Business process models are often used to model and optimize business processes and their constituent activities. They provide adequate abstractions for representing a business system, comprising both a business process and its supporting information system in terms of the interactions between people, organizations and technical systems. Despite the widespread adoption and success of graphical languages such as BPMN (Business Process Modelling Notation), these modelling languages do not incorporate sufficient support for representing non- functional properties such as privacy and security constraints. Representing privacy constraints at early stages of business system modelling helps to represent user requirements with respect to these constraints and allows checkers to detect possible violations of these requirements. The importance of representing privacy constraints in such models arises particularly with the availability online of vast amounts of information about all aspects of our lives. Most of the existing methods, techniques and tools focus on implementing security constraints such as authentication, authorization and confidentiality. Some existing methods include privacy as one constraint of security; however, this does not give details about what privacy is protecting or what the specific privacy constraints are. Privacy has several constraints such as user consent, access control and purpose bindings, ensuring that data are not used for other than the specified purpose. These constraints have to be presented so that the business analyst and developer have an in-depth view of what is protected, how it is protected and from whom it should be protected. This makes business decisions more accurate and avoids any leakage of private information to unauthorized users. The aim of this research is to complement existing business process modelling (BPM) languages with tailored techniques for modelling and reasoning about privacy issues. The privacy modelling techniques are embedded within business process models to enable reasoning about privacy requirements in business processes. This is achieved by developing a privacy-aware extension of BPMN, which is the de facto standard of BPM languages. The contribution of this thesis is a privacy-aware extension of BPMN called PrvBPMN; its novelty arises from providing cognitively effective visual notations of privacy constraints in business process models and providing formalism about these constraints. The formalism is achieved by using description logic formalism, OWL DL and SWRL, which helps to identify places where privacy constraints may be violated when using it with formal reasoning methods. The design science research method was followed at all stages of the research. To demonstrate the effectiveness of PrvBPMN, both analytical and end-user evaluation methods were used to evaluate the ontological completeness, cognitive effectiveness and usefulness of PrvBPMN. For the analytical evaluation, two types of methods were used: ontological analysis using the BWW model, and the semiotic quality framework. The cognitive effectiveness of the notation syntax was assured by basing it on the physics of notations theory and evaluating it against the nine guidelines incorporated in this theory. Finally, an end-user evaluation was implemented, using surveys and a comparison between PrvBPMN and the existing approach of MÃ¼lle. It showed that PrvBPMN could be potentially useful in practical BPM.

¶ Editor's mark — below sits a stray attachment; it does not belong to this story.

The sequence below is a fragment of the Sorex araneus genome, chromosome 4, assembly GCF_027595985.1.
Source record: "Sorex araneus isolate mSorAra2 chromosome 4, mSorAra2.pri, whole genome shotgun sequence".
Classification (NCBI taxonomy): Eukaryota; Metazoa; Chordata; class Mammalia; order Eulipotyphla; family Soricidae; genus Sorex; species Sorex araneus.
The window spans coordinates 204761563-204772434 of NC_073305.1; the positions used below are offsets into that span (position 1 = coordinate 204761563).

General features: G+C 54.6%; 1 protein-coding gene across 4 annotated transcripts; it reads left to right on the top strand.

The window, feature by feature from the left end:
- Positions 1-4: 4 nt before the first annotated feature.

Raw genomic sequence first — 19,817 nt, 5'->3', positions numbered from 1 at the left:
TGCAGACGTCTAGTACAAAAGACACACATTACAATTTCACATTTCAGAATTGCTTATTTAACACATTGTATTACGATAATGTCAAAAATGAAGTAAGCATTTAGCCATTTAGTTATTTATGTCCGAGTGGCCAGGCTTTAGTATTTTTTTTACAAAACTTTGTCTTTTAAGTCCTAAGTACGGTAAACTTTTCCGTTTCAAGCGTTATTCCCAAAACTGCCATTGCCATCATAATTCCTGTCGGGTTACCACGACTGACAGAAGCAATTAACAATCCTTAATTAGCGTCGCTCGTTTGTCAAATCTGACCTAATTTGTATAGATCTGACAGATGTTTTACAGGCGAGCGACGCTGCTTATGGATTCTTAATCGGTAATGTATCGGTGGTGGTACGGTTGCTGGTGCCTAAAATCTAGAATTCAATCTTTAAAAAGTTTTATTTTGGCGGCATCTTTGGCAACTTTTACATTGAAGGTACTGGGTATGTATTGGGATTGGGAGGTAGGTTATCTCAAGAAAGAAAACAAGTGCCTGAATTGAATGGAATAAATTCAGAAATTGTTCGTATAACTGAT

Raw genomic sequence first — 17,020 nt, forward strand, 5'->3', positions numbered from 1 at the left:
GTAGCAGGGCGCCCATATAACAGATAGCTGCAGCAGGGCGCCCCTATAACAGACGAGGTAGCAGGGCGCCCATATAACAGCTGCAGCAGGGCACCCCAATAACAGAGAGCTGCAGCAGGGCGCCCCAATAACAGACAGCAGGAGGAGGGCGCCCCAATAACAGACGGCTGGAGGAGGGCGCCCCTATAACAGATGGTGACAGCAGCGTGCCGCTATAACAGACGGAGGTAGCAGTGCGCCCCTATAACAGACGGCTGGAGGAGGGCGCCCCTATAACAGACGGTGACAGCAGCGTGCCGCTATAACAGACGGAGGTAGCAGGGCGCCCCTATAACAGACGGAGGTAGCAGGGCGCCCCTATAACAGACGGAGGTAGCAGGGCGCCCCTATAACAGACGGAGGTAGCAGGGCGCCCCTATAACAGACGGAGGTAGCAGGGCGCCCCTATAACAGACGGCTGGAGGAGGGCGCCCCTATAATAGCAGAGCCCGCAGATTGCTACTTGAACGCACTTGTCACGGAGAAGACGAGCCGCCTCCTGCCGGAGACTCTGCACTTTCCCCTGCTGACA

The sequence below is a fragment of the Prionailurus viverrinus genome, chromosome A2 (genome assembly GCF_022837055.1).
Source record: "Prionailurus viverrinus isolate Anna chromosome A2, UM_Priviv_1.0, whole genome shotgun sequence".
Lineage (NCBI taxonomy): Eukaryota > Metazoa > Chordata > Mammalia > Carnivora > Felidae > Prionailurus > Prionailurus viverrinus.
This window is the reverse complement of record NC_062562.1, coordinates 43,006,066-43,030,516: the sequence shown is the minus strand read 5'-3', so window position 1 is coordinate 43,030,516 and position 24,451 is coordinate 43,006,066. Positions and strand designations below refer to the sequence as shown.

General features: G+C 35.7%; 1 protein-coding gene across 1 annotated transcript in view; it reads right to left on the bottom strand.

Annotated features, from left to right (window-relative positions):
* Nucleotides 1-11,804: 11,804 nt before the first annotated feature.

|Date of Award||31 Dec 2018|
- The University of Manchester
|Supervisor||Nikolay Mehandjiev (Supervisor) & Pedro Sampaio (Supervisor)|